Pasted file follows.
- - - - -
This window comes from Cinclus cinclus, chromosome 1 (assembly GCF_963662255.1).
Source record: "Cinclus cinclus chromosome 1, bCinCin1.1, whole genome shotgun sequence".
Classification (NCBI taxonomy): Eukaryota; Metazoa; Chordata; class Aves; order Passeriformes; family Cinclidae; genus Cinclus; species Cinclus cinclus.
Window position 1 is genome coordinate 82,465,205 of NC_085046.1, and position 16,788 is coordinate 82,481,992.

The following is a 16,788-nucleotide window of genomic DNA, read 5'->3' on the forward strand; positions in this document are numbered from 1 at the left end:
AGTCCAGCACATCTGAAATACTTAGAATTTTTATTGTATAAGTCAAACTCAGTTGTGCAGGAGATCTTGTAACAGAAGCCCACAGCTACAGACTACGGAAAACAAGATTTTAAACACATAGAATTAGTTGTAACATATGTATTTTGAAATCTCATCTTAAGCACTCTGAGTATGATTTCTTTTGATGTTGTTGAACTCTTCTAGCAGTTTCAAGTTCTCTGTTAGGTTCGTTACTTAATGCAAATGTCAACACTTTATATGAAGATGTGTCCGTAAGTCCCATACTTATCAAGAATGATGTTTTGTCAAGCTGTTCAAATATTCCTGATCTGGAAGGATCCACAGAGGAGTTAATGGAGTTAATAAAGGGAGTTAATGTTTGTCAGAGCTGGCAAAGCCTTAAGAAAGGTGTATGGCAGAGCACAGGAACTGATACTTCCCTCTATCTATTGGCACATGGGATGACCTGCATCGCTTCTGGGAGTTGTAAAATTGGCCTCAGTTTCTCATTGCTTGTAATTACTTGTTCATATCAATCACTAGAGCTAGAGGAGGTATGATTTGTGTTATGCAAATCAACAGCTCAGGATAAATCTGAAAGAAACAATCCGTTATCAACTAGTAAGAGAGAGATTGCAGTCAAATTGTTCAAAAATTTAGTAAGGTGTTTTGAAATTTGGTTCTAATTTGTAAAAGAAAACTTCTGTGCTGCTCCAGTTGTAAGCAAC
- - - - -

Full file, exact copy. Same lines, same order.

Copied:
This window comes from Cinclus cinclus, chromosome 1 (assembly GCF_963662255.1).
Source record: "Cinclus cinclus chromosome 1, bCinCin1.1, whole genome shotgun sequence".
Classification (NCBI taxonomy): Eukaryota; Metazoa; Chordata; class Aves; order Passeriformes; family Cinclidae; genus Cinclus; species Cinclus cinclus.
Window position 1 is genome coordinate 82,465,205 of NC_085046.1, and position 16,788 is coordinate 82,481,992.

The following is a 16,788-nucleotide window of genomic DNA, read 5'->3' on the forward strand; positions in this document are numbered from 1 at the left end:
AGTCCAGCACATCTGAAATACTTAGAATTTTTATTGTATAAGTCAAACTCAGTTGTGCAGGAGATCTTGTAACAGAAGCCCACAGCTACAGACTACGGAAAACAAGATTTTAAACACATAGAATTAGTTGTAACATATGTATTTTGAAATCTCATCTTAAGCACTCTGAGTATGATTTCTTTTGATGTTGTTGAACTCTTCTAGCAGTTTCAAGTTCTCTGTTAGGTTCGTTACTTAATGCAAATGTCAACACTTTATATGAAGATGTGTCCGTAAGTCCCATACTTATCAAGAATGATGTTTTGTCAAGCTGTTCAAATATTCCTGATCTGGAAGGATCCACAGAGGAGTTAATGGAGTTAATAAAGGGAGTTAATGTTTGTCAGAGCTGGCAAAGCCTTAAGAAAGGTGTATGGCAGAGCACAGGAACTGATACTTCCCTCTATCTATTGGCACATGGGATGACCTGCATCGCTTCTGGGAGTTGTAAAATTGGCCTCAGTTTCTCATTGCTTGTAATTACTTGTTCATATCAATCACTAGAGCTAGAGGAGGTATGATTTGTGTTATGCAAATCAACAGCTCAGGATAAATCTGAAAGAAACAATCCGTTATCAACTAGTAAGAGAGAGATTGCAGTCAAATTGTTCAAAAATTTAGTAAGGTGTTTTGAAATTTGGTTCTAATTTGTAAAAGAAAACTTCTGTGCTGCTCCAGTTGTAAGCAAC